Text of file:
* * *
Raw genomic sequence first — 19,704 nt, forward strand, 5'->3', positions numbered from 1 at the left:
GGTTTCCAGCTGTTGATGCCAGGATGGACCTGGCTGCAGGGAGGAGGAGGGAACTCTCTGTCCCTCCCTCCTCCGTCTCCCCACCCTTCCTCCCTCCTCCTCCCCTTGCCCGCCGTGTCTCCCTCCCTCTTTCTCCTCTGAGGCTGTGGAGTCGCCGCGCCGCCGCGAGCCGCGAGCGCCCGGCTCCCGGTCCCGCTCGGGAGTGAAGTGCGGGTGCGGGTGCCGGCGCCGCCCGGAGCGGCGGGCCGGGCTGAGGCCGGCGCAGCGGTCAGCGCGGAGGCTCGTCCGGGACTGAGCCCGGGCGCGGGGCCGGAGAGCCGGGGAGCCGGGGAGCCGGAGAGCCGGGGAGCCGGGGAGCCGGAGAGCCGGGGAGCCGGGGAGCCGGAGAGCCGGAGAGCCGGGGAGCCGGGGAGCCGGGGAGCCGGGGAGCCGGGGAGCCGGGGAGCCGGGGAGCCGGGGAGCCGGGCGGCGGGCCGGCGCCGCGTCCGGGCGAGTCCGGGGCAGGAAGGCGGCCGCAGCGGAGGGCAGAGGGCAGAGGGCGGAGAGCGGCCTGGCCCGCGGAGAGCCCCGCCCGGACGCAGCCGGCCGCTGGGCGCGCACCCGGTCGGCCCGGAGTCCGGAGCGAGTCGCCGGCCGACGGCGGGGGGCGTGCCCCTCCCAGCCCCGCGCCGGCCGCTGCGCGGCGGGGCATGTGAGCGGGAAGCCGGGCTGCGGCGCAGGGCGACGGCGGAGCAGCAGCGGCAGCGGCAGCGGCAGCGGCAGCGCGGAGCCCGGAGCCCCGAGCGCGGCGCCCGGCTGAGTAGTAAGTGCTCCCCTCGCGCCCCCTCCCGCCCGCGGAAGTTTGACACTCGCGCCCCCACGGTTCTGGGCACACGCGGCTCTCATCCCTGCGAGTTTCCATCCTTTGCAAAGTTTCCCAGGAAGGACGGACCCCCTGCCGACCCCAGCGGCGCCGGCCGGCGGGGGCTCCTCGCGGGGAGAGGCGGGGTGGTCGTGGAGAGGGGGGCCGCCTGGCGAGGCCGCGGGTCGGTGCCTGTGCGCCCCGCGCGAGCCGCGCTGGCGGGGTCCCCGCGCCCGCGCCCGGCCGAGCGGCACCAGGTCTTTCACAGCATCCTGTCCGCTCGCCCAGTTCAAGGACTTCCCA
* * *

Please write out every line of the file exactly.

Raw genomic sequence first — 19,704 nt, forward strand, 5'->3', positions numbered from 1 at the left:
GGTTTCCAGCTGTTGATGCCAGGATGGACCTGGCTGCAGGGAGGAGGAGGGAACTCTCTGTCCCTCCCTCCTCCGTCTCCCCACCCTTCCTCCCTCCTCCTCCCCTTGCCCGCCGTGTCTCCCTCCCTCTTTCTCCTCTGAGGCTGTGGAGTCGCCGCGCCGCCGCGAGCCGCGAGCGCCCGGCTCCCGGTCCCGCTCGGGAGTGAAGTGCGGGTGCGGGTGCCGGCGCCGCCCGGAGCGGCGGGCCGGGCTGAGGCCGGCGCAGCGGTCAGCGCGGAGGCTCGTCCGGGACTGAGCCCGGGCGCGGGGCCGGAGAGCCGGGGAGCCGGGGAGCCGGAGAGCCGGGGAGCCGGGGAGCCGGAGAGCCGGGGAGCCGGGGAGCCGGAGAGCCGGAGAGCCGGGGAGCCGGGGAGCCGGGGAGCCGGGGAGCCGGGGAGCCGGGGAGCCGGGGAGCCGGGGAGCCGGGCGGCGGGCCGGCGCCGCGTCCGGGCGAGTCCGGGGCAGGAAGGCGGCCGCAGCGGAGGGCAGAGGGCAGAGGGCGGAGAGCGGCCTGGCCCGCGGAGAGCCCCGCCCGGACGCAGCCGGCCGCTGGGCGCGCACCCGGTCGGCCCGGAGTCCGGAGCGAGTCGCCGGCCGACGGCGGGGGGCGTGCCCCTCCCAGCCCCGCGCCGGCCGCTGCGCGGCGGGGCATGTGAGCGGGAAGCCGGGCTGCGGCGCAGGGCGACGGCGGAGCAGCAGCGGCAGCGGCAGCGGCAGCGGCAGCGCGGAGCCCGGAGCCCCGAGCGCGGCGCCCGGCTGAGTAGTAAGTGCTCCCCTCGCGCCCCCTCCCGCCCGCGGAAGTTTGACACTCGCGCCCCCACGGTTCTGGGCACACGCGGCTCTCATCCCTGCGAGTTTCCATCCTTTGCAAAGTTTCCCAGGAAGGACGGACCCCCTGCCGACCCCAGCGGCGCCGGCCGGCGGGGGCTCCTCGCGGGGAGAGGCGGGGTGGTCGTGGAGAGGGGGGCCGCCTGGCGAGGCCGCGGGTCGGTGCCTGTGCGCCCCGCGCGAGCCGCGCTGGCGGGGTCCCCGCGCCCGCGCCCGGCCGAGCGGCACCAGGTCTTTCACAGCATCCTGTCCGCTCGCCCAGTTCAAGGACTTCCCA